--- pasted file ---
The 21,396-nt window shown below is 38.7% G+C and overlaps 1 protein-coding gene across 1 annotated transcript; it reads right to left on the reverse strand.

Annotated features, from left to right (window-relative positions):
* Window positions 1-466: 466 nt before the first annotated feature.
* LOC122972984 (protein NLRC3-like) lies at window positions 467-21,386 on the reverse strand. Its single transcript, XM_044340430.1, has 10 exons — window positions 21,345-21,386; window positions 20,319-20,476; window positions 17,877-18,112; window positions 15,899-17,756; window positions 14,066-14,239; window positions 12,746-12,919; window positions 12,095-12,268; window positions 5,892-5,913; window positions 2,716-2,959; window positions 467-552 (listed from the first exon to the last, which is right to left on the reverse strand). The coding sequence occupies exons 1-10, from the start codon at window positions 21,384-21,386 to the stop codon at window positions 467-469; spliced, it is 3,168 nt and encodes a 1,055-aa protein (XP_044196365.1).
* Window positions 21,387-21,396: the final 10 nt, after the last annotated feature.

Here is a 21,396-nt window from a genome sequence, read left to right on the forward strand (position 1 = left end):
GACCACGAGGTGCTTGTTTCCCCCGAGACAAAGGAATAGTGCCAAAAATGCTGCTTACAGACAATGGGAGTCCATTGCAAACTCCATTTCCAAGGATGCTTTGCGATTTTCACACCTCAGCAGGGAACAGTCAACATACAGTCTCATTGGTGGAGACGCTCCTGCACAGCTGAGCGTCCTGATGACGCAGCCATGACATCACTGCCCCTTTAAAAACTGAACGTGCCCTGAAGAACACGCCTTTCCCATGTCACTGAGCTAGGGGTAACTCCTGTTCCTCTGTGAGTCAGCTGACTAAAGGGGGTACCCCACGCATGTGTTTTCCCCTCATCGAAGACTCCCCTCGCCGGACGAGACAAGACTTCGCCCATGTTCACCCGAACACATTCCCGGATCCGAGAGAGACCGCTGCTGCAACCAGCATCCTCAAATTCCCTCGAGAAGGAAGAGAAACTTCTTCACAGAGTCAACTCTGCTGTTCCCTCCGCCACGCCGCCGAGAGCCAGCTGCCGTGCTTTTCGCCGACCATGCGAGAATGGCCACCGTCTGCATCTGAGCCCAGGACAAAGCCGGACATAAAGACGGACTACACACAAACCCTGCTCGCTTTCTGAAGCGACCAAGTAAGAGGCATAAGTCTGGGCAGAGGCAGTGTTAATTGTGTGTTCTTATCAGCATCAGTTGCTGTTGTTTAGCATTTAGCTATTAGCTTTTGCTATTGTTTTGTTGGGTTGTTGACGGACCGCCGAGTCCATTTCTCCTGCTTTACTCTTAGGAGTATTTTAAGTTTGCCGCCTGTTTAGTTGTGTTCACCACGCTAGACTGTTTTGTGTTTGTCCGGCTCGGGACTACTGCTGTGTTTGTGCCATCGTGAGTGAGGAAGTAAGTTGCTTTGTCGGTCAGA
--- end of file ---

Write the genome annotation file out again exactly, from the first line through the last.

The 21,396-nt window shown below is 38.7% G+C and overlaps 1 protein-coding gene across 1 annotated transcript; it reads right to left on the reverse strand.

Annotated features, from left to right (window-relative positions):
* Window positions 1-466: 466 nt before the first annotated feature.
* LOC122972984 (protein NLRC3-like) lies at window positions 467-21,386 on the reverse strand. Its single transcript, XM_044340430.1, has 10 exons — window positions 21,345-21,386; window positions 20,319-20,476; window positions 17,877-18,112; window positions 15,899-17,756; window positions 14,066-14,239; window positions 12,746-12,919; window positions 12,095-12,268; window positions 5,892-5,913; window positions 2,716-2,959; window positions 467-552 (listed from the first exon to the last, which is right to left on the reverse strand). The coding sequence occupies exons 1-10, from the start codon at window positions 21,384-21,386 to the stop codon at window positions 467-469; spliced, it is 3,168 nt and encodes a 1,055-aa protein (XP_044196365.1).
* Window positions 21,387-21,396: the final 10 nt, after the last annotated feature.

Here is a 21,396-nt window from a genome sequence, read left to right on the forward strand (position 1 = left end):
GACCACGAGGTGCTTGTTTCCCCCGAGACAAAGGAATAGTGCCAAAAATGCTGCTTACAGACAATGGGAGTCCATTGCAAACTCCATTTCCAAGGATGCTTTGCGATTTTCACACCTCAGCAGGGAACAGTCAACATACAGTCTCATTGGTGGAGACGCTCCTGCACAGCTGAGCGTCCTGATGACGCAGCCATGACATCACTGCCCCTTTAAAAACTGAACGTGCCCTGAAGAACACGCCTTTCCCATGTCACTGAGCTAGGGGTAACTCCTGTTCCTCTGTGAGTCAGCTGACTAAAGGGGGTACCCCACGCATGTGTTTTCCCCTCATCGAAGACTCCCCTCGCCGGACGAGACAAGACTTCGCCCATGTTCACCCGAACACATTCCCGGATCCGAGAGAGACCGCTGCTGCAACCAGCATCCTCAAATTCCCTCGAGAAGGAAGAGAAACTTCTTCACAGAGTCAACTCTGCTGTTCCCTCCGCCACGCCGCCGAGAGCCAGCTGCCGTGCTTTTCGCCGACCATGCGAGAATGGCCACCGTCTGCATCTGAGCCCAGGACAAAGCCGGACATAAAGACGGACTACACACAAACCCTGCTCGCTTTCTGAAGCGACCAAGTAAGAGGCATAAGTCTGGGCAGAGGCAGTGTTAATTGTGTGTTCTTATCAGCATCAGTTGCTGTTGTTTAGCATTTAGCTATTAGCTTTTGCTATTGTTTTGTTGGGTTGTTGACGGACCGCCGAGTCCATTTCTCCTGCTTTACTCTTAGGAGTATTTTAAGTTTGCCGCCTGTTTAGTTGTGTTCACCACGCTAGACTGTTTTGTGTTTGTCCGGCTCGGGACTACTGCTGTGTTTGTGCCATCGTGAGTGAGGAAGTAAGTTGCTTTGTCGGTCAGA